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When faith gives way to sight 


Do we really believe that one day we will see Jesus? An invitation to ponder one of the richest and most challenging verses in the whole New Testament. By Colin Sedgwick  


Jesus grafitti
 

I once attended a service in St Paul’s Cathedral when the Queen was present. There we were, a large crowd of people, and of course everyone wanted to see her (whether they also wanted to worship God – well, that’s not for me to judge…). Now, the Queen is really quite short, and you couldn’t help but notice how everyone seemed to be craning their neck to catch a glimpse of her as she processed down the aisle.

Will it be like that when we get to heaven and are in the presence of Jesus? After all, John tells that “we shall see him as he is” (1 John 3:2). Will it be: “Oh, look, there he is, just to the right of those angels…!” or “He’s so different from what I imagined!”

Er, no, I don’t think so. “We will see him as he is” suggests something much more intimate.

I’ve snatched just seven little words from a tiny passage (1 John 3:1-3) – a passage which is surely one of the richest, most comforting and most challenging in the whole New Testament. And I have to confess that I must have read those words hundreds of times in my Christian life, but, to my shame, it was only quite recently that their full impact dawned on me. One day I will see Jesus!

Most of us, reading those great Bible stories where men or women are suddenly confronted by the sheerly supernatural, have perhaps felt a little envious. Deep down we may be asking, Why have I never had such an experience?

Moses at the burning bush… Isaiah in the temple… Mary visited by the angel… the disciples watching Jesus walking on the water and stilling the storm… Peter, James and John on the mountain of transfiguration… Mary Magdalene in the garden of resurrection… Paul “caught up to the third heaven”… John on Patmos falling “as though dead” at the feet of the risen Christ…

What stories these are! They make the spiritual experience of most of us – our daily “quiet time” and our humdrum efforts to walk by faith – seem pretty anaemic.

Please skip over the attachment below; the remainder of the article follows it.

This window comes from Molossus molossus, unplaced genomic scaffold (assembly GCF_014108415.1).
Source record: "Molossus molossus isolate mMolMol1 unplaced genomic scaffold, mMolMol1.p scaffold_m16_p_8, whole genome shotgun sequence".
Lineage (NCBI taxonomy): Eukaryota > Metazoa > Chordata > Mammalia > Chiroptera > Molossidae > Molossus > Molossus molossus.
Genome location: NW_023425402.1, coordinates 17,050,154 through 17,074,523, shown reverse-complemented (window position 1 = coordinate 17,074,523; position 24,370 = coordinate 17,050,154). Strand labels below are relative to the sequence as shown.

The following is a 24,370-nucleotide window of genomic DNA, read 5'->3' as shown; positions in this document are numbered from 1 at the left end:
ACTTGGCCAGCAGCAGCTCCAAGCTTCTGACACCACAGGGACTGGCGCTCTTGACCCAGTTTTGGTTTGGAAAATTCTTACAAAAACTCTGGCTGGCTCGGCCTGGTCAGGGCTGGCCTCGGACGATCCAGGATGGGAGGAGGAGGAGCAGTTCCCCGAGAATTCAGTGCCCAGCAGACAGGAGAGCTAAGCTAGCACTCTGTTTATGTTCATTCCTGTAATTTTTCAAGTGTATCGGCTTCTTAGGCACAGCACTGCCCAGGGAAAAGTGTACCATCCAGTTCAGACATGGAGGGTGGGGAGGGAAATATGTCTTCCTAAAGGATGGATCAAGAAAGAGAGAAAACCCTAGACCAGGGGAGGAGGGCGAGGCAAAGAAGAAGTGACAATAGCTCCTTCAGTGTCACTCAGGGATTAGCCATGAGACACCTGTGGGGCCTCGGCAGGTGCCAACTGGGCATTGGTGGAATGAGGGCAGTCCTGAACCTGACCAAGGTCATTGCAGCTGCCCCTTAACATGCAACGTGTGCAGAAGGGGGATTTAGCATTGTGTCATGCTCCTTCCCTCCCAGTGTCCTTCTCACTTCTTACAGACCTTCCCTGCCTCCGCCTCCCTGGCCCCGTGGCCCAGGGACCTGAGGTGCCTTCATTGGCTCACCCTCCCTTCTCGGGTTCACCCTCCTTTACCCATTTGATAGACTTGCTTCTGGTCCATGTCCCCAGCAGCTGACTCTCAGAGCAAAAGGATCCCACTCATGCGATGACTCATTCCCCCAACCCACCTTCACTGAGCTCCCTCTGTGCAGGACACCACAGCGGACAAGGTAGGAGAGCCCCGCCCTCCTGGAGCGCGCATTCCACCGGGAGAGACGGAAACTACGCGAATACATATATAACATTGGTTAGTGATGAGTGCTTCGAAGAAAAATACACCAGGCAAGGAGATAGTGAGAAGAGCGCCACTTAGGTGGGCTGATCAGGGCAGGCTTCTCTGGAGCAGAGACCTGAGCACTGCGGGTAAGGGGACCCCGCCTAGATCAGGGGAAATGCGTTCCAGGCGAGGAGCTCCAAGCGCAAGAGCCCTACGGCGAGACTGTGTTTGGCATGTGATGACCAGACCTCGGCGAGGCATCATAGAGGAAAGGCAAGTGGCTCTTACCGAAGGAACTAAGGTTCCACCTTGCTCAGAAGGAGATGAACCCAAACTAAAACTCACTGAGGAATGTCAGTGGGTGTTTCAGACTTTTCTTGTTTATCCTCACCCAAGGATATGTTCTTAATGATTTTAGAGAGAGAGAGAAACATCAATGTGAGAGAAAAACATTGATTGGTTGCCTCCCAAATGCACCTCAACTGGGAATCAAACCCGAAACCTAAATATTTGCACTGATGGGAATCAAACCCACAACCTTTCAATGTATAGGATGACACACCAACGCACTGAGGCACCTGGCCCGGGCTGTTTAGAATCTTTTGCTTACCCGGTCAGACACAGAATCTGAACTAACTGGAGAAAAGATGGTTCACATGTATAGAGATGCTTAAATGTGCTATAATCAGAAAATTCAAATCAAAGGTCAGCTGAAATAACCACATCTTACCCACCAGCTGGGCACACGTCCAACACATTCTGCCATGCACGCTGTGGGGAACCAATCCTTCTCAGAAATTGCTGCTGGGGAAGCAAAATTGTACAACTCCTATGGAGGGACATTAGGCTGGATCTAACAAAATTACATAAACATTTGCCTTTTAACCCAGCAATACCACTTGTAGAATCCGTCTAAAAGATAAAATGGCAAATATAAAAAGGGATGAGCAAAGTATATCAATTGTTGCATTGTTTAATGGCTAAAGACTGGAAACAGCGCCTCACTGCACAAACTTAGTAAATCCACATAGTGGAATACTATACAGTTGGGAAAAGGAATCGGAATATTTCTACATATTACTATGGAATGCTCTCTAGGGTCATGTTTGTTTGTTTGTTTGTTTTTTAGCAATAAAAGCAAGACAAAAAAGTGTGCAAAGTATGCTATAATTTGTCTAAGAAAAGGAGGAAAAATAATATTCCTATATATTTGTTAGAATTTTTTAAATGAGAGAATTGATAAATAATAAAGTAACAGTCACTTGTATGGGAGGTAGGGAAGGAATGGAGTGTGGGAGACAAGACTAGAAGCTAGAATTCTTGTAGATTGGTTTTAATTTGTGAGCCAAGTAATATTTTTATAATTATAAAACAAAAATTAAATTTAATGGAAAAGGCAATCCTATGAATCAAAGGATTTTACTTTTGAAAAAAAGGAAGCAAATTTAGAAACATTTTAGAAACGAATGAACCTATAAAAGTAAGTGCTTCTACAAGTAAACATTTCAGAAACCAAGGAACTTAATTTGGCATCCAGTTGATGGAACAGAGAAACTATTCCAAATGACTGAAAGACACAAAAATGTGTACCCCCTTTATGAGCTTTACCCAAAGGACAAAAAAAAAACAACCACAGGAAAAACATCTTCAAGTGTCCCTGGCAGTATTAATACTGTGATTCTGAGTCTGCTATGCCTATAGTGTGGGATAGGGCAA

But John here tells us that one day such an experience will indeed be ours. Do we really believe this? Really believe it? Is it time that you, like me, paused a bit to ponder exactly what it might mean?

I wonder what it will be like. “Wait and see!” is no doubt the best answer to that question. But it’s hard not to try and imagine it.

Will it be frightening? Perhaps “Yes and no” is the answer. Certainly it will be awesome – using that word in its literal meaning: that we will be awestruck. Some of the experiences in the Bible that I mentioned earlier were like that. And how could that not be the case? Can mortal human beings look on the face of God and not be overwhelmed?

But not frightening in a bad sense, surely. No, infinitely wonderful, comforting and fulfilling: after all, this is what we were made for and what we have spent our lives waiting for, even when we weren’t particularly conscious of doing so. This is Eden to the nth degree of glory.

In the Narnia stories C S Lewis’ child heroes find Aslan the lion to be both disturbingly strange and gloriously tender. So, perhaps, it will be for us.

I don’t know if all the doubts and questionings that trouble us in this earthly life will be immediately resolved; but I’m pretty sure they just won’t matter any more. And I’m also sure that all the pains and sorrows, all the hurts and wounds, will be gone for ever. Indeed, this is explicitly stated in Revelation 21:4: God “will wipe every tear from their eyes (yes! isn’t he our father!). There will be no more death or mourning or crying or pain…”

And, of course, no more sin. No, for “we shall be like him.”Just think of that…

Mind you, it seems that not every memory of our earthly existence will be blotted out. Even the glorified body of Jesus will still have the nail-holes in his hands and feet, and the sword-thrust in his side: he will appear to us, we are told, like “a Lamb, looking as if it had been slain” (Revelation 5:6).

Just speculation? Perhaps so. But it needn’t be idle speculation – for shouldn’t thinking like this make a difference to the kind of people we are now, and the way we live our lives now? John himself makes this point in the very next verse: “All who have this hope in him purify themselves, just as he is pure.”

Yes. If this kind of speculation doesn’t make us better people – more Christlike people – then something, surely, is seriously wrong. Isn’t this, ultimately, what this wonderful Christian life is all about?


Gift Habeshaw

Colin Sedgwick is a Baptist minister with many years’ experience in the ministry.

He is also a freelance journalist, and has written for The Independent, The Guardian, The Times, and various Christian publications. He blogs at sedgonline.wordpress.com

 

Baptist Times, 05/12/2017
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